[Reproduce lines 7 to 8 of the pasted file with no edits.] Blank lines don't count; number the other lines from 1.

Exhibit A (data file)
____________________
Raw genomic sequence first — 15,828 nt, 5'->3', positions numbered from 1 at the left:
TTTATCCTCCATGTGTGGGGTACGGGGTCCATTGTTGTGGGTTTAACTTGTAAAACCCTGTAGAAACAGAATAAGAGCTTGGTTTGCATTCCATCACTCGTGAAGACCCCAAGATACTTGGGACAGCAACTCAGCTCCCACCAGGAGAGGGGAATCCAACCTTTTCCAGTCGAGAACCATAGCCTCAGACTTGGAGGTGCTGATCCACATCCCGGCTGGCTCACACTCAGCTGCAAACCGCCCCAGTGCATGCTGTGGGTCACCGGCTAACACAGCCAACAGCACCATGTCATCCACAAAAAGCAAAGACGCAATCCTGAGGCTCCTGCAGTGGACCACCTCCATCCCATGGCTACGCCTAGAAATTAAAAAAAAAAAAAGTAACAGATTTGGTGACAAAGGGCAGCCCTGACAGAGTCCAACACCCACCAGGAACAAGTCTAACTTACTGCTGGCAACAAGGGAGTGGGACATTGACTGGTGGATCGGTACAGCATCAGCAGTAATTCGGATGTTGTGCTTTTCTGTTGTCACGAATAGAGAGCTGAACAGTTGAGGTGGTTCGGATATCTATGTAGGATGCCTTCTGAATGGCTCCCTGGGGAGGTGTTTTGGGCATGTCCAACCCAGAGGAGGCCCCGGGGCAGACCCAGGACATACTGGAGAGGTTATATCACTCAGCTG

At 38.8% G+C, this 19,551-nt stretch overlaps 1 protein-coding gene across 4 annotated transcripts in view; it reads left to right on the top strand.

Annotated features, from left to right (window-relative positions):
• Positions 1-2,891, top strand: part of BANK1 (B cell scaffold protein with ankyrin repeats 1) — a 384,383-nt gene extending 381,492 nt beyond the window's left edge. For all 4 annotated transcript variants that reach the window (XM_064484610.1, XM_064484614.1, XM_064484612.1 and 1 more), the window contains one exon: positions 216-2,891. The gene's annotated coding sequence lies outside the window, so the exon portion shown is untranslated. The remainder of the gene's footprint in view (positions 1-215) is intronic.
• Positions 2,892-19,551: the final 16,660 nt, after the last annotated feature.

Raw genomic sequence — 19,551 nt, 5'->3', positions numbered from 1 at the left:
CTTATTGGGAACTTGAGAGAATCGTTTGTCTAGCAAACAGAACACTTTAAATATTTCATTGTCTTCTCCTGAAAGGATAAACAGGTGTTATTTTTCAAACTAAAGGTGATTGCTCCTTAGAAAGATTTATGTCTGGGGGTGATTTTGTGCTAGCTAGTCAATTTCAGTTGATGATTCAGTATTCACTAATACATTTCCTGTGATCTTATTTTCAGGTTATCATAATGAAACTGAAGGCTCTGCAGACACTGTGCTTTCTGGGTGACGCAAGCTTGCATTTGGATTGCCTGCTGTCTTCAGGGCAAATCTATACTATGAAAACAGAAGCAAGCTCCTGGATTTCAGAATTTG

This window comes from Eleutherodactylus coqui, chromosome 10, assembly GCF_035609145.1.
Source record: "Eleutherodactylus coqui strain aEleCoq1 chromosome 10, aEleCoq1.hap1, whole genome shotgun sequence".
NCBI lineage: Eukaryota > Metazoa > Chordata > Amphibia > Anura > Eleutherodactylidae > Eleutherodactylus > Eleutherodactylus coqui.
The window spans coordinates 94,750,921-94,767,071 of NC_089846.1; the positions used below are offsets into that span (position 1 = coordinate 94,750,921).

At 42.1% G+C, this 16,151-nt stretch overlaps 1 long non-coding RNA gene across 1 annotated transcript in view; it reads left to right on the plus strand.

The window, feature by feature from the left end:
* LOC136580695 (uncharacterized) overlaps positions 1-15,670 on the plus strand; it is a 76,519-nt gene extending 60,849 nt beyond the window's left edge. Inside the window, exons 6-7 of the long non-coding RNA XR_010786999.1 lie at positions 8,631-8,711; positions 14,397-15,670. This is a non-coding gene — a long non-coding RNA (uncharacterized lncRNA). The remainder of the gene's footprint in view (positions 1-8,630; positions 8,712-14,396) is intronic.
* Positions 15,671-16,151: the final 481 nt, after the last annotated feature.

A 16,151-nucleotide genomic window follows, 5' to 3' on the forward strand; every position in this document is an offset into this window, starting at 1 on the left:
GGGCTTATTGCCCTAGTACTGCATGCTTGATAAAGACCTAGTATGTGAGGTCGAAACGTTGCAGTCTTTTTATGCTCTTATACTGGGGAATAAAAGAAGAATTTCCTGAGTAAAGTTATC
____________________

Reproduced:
Raw genomic sequence — 19,551 nt, 5'->3', positions numbered from 1 at the left:
CTTATTGGGAACTTGAGAGAATCGTTTGTCTAGCAAACAGAACACTTTAAATATTTCATTGTCTTCTCCTGAAAGGATAAACAGGTGTTATTTTTCAAACTAAAGGTGATTGCTCCTTAGAAAGATTTATGTCTGGGGGTGATTTTGTGCTAGCTAGTCAATTTCAGTTGATGATTCAGTATTCACTAATACATTTCCTGTGATCTTATTTTCAGGTTATCATAATGAAACTGAAGGCTCTGCAGACACTGTGCTTTCTGGGTGACGCAAGCTTGCATTTGGATTGCCTGCTGTCTTCAGGGCAAATCTATACTATGAAAACAGAAGCAAGCTCCTGGATTTCAGAATTTG